It has been speculated in American culture that laziness and the lack of self-moderation may be directly associated with rise of obesity (Hassan 1228). Also, the media powerfully presents the opposite image of obesity, thinness, as being the ideal body image. The mass media and advertisements do this by focusing on "perfect" looking people, like celebrities (see Figure B), and also by focusing on medical professionals who advocate for healthier lifestyles. Research studies have shown that the mass media itself may be defining beauty in American culture (Martin and Gentry 19). The extent that "thinness" is portrayed in the media can be witnessed to many extremes. For example, in many cases celebrities who are idolized in the US, such as Britney Spears, are criticized for not being skinny enough despite the fact they may be healthy ("Was the Media Unfair?").
"Self Magazine Cover" 2007. Online image. Whedon. 27 Mar. 2009.
How Socio-Economic Trends Have Promoted Obesity in American Culture
In America unhealthy foods are promoted everywhere. Companies use these two methods of advertising to attract consumers: persuasive advertising and informative advertising. In the economy, many factors are used in persuasive and informative advertising and brand promotion (Johnson 766). Color, theme, mood, product design, tone, and general awareness in the media are all used to attract consumers to their products. Color is highly used in the food industry (especially in the fast food industry) as a way to both persuade consumers to buy products and to inform consumers of products. The color red stimulates appetite and the color yellow "hijacks" customers by gaining their attention, increasing their appetite, and encouraging them to eat (Singh 785). Common fast food venues that use this type of advertising are displayed in Figure C. Because of the high availability and promotion of unhealthy foods in American society, many people are eating fatty, artery-clogging, high-calorie packed foods, which are making them prone to organ malfunctions, which can lead to type II diabetes and coronary heart disease (Haddad 599).
"Yellow and Red Advertising in Restaurants" 2008. Online image. Krikor. 27 Mar. 2009.
Diet plays an important role in body weight, and in America the commonly advertised foods have a high caloric content (especially those packed with saturated and trans fatty acids, LDL cholesterol ["bad cholesterol"], and refined sugars) that are associated with rapid weight gain and diseases such as diabetes, heart disease, hypertension, etc (Haddad 601). In a recent experiment, people located next to supermarkets, where they could purchase healthier foods, had a tendency to weigh less than those located next to small markets or fast food restaurants (Moreland and Evenson 493). It has become more apparent than ever that the consumption of unhealthy foods, which is extremely promoted in America, may be one of the underlying contributors to the medical problems associated with obesity.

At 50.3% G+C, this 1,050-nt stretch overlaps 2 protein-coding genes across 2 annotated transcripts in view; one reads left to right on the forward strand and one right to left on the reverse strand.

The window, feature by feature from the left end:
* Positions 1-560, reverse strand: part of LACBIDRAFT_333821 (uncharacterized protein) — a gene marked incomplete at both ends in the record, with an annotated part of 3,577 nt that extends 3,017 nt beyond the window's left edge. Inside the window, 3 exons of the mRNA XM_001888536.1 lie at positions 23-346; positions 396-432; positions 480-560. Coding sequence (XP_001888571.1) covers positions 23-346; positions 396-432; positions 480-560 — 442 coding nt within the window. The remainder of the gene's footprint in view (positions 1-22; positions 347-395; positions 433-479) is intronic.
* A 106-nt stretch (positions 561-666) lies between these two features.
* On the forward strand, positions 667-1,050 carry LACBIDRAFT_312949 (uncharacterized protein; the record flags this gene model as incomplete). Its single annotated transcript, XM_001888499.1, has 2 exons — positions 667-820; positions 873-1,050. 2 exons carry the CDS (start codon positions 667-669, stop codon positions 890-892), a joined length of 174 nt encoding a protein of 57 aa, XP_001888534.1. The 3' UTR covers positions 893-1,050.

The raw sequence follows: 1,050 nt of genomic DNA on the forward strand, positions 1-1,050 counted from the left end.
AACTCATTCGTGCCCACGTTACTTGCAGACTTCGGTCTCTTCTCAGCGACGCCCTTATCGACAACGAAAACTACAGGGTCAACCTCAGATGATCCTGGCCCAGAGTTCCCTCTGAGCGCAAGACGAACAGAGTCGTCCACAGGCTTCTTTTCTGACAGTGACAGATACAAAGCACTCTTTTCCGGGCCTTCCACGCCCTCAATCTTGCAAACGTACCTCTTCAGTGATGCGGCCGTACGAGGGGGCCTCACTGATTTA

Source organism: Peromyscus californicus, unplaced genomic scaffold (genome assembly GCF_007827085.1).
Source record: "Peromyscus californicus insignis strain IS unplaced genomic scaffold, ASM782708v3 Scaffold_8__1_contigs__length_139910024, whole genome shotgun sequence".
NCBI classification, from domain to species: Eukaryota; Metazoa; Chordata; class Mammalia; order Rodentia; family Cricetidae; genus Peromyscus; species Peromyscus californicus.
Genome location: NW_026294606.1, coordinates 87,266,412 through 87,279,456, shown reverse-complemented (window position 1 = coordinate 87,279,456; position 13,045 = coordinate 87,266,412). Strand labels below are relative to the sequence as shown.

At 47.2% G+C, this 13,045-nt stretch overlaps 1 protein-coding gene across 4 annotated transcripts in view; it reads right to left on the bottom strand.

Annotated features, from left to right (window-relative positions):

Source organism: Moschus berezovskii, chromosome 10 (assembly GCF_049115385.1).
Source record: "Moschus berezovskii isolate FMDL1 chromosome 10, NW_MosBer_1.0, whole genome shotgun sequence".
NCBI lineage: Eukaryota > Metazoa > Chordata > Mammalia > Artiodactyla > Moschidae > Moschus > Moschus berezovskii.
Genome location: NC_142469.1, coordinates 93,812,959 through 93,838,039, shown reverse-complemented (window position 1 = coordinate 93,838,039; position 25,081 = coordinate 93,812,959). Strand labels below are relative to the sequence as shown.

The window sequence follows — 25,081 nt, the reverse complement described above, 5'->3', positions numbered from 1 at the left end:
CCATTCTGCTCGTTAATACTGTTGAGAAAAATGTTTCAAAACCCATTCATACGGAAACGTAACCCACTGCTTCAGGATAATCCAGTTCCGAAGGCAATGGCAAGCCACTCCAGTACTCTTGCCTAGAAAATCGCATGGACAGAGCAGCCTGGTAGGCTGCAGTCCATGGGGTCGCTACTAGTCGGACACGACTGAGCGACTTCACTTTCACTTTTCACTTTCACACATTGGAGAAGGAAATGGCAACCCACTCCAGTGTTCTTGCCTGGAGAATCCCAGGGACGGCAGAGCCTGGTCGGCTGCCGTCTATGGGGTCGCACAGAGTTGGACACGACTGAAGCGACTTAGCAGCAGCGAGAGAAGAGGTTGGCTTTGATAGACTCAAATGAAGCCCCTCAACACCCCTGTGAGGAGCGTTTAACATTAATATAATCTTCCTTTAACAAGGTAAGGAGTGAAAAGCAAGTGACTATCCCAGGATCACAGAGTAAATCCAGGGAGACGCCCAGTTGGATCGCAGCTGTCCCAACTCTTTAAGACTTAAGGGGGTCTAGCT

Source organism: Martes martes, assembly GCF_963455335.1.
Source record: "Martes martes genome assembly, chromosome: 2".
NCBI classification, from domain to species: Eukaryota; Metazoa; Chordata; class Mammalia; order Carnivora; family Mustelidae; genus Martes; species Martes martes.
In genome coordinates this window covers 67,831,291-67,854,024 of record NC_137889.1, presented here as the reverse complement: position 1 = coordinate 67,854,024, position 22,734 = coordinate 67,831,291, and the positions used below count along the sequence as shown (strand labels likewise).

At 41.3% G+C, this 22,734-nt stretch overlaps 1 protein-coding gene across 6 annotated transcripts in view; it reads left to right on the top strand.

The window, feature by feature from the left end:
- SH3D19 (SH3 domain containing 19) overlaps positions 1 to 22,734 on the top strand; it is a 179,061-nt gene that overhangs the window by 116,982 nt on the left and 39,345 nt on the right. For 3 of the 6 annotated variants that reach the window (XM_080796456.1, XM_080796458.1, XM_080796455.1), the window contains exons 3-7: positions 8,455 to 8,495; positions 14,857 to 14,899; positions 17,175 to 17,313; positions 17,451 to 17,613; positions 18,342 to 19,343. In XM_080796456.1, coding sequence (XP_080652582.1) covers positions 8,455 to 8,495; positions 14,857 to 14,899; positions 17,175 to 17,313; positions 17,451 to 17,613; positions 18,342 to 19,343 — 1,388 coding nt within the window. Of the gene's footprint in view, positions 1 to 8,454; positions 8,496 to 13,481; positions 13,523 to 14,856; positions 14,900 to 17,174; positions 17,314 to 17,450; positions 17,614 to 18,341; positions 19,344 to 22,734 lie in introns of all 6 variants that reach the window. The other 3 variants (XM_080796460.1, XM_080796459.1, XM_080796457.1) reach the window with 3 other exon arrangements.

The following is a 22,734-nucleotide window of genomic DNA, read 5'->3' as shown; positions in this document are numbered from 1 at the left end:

Along with the promotion and adoption of a poor diet, the improvement of technology in American culture appears to be promoting obesity as well. Computers have created more desk jobs. More children and adults are spending time in front of the television watching movies, watching television shows, or playing video games. Automobiles allow people to travel in place of walking or riding bikes. New products are being made that are making American lifestyles less active and more sedentary. This adoption of a more sedentary lifestyle along with the advertising of high-calorie, unhealthy foods is suspected to be promoting weight gain and is believed to be a major cause of the current obesity "epidemic" (Jeffery and French 278). If the current trends of obesity continue, it is predicted that a higher percentage of the American population will be obese in the near future.